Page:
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Expressive Reading: Suggestions Based Upon the Elementary Syllabus of New ...
Geo. F. Bell
No preview available - 2017
ancholy beautiful birds blow Blue Blue Weather Bob-o'-link Bobolink brave bright Chambered Nautilus chee child Christina G clover consonants difficult words emotions fairy feel flowers give gray groups heart Hiawatha's Humpty Dumpty ideas inflection Joaquin Miller Little Bo-peep little Hiawatha little pig lullaby meadow meaning MEMORIZED morning Nokomis O'er Old Glory oral expression Oral reading paragraph pause phonics place like home poem prayeth best pronounce pronunciation pupils read pupils to read purple clover Pussy raining rain reader reading lesson recitation Robert of Lincoln sail seat preparation second grade selections sentence shining shuts the rose sight reading silent sing sleep Song sounds Spink stanza Star-Spangled Banner stars story sweet Sweet and Low swing syllabus teach teacher tell thee there's no place Thomas Bailey Aldrich tion tone quality tree Wind wonderful word drills
Page 128 - Year after year beheld the silent toil That spread his lustrous coil; Still, as the spiral grew, He left the past year's dwelling for the new, Stole with soft step its shining archway through, Built up its idle door, Stretched in his last-found home, and knew the old no more.
Page 169 - Mine eyes have seen the glory of the coming of the Lord: He is trampling out the vintage where the grapes of wrath are stored; He hath loosed the fateful lightning of his terrible swift sword: His truth is marching on. I have seen him in the watch-fires of a hundred circling camps; They have builded him an altar in the evening dews and damps; ' I can read his righteous sentence by the dim and flaring lamps: His day is marching on. I have read a fiery gospel, writ in burnished rows of steel: "As ye...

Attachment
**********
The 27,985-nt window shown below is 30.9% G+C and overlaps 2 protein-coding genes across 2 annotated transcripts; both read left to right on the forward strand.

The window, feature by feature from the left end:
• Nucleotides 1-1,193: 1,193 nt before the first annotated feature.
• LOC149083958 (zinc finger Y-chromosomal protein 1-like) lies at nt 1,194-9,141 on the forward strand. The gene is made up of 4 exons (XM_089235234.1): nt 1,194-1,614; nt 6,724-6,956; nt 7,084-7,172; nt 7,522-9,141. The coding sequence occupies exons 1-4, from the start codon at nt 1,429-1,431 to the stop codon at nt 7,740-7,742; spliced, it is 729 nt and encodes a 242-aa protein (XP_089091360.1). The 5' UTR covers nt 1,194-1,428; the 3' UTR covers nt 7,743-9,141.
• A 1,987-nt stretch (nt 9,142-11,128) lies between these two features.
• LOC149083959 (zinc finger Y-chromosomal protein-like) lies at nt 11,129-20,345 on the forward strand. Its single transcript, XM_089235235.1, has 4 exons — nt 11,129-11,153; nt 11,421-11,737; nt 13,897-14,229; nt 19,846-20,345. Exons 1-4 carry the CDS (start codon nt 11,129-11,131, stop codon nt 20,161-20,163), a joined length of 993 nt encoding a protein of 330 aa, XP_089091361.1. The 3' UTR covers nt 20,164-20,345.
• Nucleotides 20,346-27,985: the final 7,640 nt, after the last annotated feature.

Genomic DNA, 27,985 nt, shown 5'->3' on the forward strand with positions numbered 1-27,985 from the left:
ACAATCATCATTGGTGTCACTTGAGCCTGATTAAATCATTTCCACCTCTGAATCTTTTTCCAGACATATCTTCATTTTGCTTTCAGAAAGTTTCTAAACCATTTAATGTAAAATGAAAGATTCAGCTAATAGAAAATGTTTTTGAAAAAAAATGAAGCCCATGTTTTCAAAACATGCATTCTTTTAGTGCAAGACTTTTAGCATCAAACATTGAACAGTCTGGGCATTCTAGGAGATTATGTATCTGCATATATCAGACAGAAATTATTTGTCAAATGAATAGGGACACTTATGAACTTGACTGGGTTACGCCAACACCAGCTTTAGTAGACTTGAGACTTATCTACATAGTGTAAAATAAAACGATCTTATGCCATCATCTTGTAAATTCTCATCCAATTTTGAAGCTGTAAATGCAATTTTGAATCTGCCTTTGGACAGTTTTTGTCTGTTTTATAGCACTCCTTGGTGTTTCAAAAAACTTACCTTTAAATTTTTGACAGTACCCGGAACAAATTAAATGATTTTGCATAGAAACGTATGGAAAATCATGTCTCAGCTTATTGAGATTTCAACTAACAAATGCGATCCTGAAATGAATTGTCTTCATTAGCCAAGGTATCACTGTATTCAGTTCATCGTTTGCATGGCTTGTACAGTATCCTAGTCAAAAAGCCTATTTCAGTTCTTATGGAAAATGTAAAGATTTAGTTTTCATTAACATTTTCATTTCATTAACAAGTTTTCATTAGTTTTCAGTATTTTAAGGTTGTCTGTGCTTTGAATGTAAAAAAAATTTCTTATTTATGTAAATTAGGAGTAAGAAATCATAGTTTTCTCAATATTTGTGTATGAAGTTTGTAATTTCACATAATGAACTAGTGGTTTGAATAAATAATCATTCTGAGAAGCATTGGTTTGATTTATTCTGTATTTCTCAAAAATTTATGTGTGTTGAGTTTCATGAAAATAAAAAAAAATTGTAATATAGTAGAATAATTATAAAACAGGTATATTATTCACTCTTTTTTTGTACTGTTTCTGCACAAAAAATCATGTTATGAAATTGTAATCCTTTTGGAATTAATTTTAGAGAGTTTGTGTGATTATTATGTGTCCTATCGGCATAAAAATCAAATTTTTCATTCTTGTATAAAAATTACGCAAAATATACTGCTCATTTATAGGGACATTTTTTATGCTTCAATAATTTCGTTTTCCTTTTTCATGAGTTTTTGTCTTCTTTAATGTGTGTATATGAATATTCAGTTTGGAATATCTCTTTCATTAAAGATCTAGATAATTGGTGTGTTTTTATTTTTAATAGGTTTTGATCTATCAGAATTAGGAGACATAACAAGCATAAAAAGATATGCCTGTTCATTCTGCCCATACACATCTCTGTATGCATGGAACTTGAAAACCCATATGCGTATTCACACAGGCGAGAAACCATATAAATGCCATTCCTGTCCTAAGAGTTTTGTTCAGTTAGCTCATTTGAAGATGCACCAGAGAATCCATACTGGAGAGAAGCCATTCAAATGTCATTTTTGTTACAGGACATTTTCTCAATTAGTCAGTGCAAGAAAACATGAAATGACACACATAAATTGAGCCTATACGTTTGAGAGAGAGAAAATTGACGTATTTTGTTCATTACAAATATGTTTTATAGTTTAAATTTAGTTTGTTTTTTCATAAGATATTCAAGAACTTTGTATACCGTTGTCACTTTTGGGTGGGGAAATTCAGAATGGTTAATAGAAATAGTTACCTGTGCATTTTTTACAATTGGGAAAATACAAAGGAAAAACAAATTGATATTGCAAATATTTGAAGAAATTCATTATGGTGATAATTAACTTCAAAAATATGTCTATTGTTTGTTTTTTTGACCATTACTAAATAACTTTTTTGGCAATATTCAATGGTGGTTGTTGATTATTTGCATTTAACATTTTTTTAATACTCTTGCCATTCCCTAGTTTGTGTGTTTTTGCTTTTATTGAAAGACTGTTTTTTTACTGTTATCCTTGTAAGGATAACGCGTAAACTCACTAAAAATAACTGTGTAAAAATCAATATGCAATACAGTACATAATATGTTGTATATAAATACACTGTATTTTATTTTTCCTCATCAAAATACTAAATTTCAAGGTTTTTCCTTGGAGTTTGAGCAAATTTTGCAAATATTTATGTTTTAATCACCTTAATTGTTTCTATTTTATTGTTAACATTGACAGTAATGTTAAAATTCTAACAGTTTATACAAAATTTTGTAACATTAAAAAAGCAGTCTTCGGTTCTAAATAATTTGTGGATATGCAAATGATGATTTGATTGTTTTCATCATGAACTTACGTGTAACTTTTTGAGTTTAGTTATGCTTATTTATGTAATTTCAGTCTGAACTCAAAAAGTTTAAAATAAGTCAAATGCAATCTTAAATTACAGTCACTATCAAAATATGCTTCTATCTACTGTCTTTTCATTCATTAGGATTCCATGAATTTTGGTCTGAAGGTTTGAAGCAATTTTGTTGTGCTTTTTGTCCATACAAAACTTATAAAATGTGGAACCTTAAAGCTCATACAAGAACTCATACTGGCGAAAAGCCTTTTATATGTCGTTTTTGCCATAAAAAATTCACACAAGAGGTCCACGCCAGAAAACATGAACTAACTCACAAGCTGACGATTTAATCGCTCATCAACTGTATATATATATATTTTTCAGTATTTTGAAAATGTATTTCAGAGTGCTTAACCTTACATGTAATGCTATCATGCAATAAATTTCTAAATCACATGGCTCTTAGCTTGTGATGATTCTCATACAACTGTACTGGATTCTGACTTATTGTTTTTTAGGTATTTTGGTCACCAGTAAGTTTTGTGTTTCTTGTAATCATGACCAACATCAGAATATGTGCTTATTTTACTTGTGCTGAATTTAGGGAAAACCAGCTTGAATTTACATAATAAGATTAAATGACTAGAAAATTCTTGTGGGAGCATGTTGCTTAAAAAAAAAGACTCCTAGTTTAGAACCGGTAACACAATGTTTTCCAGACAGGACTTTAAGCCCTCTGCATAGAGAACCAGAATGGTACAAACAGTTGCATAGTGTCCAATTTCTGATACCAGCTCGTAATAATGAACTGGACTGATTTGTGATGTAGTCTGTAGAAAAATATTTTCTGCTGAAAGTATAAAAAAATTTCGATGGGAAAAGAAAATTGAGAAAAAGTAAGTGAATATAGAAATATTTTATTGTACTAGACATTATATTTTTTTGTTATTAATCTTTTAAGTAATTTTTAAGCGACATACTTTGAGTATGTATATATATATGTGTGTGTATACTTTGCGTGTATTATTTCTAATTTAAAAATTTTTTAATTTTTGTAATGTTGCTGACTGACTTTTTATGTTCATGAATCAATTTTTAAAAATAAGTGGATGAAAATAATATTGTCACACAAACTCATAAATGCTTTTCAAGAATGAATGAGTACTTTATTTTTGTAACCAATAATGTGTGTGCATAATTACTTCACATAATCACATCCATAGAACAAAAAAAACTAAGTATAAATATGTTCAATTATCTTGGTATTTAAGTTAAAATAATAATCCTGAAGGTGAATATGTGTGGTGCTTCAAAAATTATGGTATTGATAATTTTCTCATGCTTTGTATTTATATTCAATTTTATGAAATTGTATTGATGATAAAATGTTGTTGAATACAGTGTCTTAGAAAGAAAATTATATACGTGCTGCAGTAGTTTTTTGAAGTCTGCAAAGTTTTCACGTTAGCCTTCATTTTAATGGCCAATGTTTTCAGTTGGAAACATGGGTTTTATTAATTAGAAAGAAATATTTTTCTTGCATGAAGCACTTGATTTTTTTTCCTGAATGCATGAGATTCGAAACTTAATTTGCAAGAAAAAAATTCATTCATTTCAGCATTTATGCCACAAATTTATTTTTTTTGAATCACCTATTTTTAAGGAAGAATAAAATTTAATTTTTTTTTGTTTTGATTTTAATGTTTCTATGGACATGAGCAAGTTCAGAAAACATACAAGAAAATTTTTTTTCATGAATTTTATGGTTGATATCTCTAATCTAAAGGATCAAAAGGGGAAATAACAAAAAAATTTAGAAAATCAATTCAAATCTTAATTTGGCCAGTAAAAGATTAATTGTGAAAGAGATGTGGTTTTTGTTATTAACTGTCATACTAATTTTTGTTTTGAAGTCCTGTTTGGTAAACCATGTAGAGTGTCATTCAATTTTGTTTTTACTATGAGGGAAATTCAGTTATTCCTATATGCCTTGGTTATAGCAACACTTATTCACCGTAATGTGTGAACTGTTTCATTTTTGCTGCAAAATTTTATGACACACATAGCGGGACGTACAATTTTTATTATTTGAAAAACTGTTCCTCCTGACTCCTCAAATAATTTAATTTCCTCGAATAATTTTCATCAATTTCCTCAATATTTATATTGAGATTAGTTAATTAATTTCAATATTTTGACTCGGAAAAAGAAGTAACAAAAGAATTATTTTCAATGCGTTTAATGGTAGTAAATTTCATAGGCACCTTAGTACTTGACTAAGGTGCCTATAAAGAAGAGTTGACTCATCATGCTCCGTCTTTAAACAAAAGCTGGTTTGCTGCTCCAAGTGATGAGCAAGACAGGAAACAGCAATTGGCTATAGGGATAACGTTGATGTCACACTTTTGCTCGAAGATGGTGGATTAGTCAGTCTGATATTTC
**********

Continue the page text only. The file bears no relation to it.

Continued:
Page 153 - O'er the land of the free, and the home of the brave? On the shore, dimly seen through the mists of the deep, Where the foe's haughty host in dread silence reposes, What is that which the breeze, o'er the towering steep, As it fitfully blows, half conceals, half discloses?
Page 127 - This is the ship of pearl, which, poets feign, Sails the unshadowed main; The venturous bark that flings On the sweet summer wind its purpled wings In gulfs enchanted, where the siren sings And coral reefs lie bare, Where the cold sea-maids rise to sun their streaming Lair.
Page 133 - Over hill, over dale, Thorough bush, thorough brier, Over park, over pale, Thorough flood, thorough fire, I do wander every where, Swifter than the moon's sphere; And I serve the Fairy Queen, To dew her orbs upon the green. The cowslips tall her pensioners be; In their gold coats spots you see; Those be rubies, fairy favours, In those freckles live their savours. I must go seek some dewdrops here, And hang a pearl in every cowslip's ear.
Page 112 - MID pleasures and palaces though we may roam, Be it ever so humble, there's no place like home!
Page 165 - O CAPTAIN! MY CAPTAIN! O Captain ! my Captain ! our fearful trip is done, The ship has weather'd every rack, the prize we sought is won, The port is near, the bells I hear, the people all exulting, While follow eyes the steady keel, the vessel grim and daring; But O heart! heart! heart! O the bleeding drops of red, Where on the deck my Captain lies, Fallen cold and dead. O Captain! my Captain!
Page 89 - Sweet and low, sweet and low, Wind of the western sea, Low, low, breathe and blow, Wind of the western sea ! Over the rolling waters go, Come from the dying moon, and blow, Blow him again to me ; While my little one, while my pretty one, sleeps. Sleep and rest, sleep and rest, Father will come to thee soon...